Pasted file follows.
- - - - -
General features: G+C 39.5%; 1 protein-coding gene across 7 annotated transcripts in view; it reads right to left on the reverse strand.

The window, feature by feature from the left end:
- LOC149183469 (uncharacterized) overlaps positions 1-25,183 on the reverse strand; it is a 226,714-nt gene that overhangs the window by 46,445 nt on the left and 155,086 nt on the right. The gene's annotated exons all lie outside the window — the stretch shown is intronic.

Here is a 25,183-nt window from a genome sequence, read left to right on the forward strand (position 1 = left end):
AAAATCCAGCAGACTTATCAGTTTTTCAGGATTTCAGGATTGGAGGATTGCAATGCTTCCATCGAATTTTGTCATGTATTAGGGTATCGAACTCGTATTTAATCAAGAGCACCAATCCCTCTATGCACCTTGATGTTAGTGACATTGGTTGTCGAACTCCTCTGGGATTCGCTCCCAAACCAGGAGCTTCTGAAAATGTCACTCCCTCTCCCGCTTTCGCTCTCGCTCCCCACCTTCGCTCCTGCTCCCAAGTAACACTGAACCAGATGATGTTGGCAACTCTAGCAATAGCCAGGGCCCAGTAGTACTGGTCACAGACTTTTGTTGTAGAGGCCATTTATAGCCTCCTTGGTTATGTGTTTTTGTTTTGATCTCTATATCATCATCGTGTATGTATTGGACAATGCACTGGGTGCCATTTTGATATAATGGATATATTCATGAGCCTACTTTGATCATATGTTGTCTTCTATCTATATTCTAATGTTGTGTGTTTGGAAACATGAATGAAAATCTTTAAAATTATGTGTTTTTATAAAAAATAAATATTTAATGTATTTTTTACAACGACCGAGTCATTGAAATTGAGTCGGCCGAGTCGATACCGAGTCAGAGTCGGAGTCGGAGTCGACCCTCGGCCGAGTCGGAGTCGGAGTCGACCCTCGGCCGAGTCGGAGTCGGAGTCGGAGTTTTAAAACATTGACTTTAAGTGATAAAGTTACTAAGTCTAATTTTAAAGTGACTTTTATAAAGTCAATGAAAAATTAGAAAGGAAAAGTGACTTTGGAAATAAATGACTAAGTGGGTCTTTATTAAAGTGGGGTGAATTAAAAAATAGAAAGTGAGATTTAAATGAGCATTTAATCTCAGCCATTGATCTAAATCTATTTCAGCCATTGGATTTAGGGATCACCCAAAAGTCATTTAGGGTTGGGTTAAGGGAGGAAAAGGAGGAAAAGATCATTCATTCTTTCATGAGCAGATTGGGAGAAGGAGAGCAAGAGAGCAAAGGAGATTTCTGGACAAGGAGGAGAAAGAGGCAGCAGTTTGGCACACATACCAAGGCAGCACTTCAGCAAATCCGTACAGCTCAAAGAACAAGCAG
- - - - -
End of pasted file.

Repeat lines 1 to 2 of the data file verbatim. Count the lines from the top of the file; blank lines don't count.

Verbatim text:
General features: G+C 39.5%; 1 protein-coding gene across 7 annotated transcripts in view; it reads right to left on the reverse strand.

The window, feature by feature from the left end: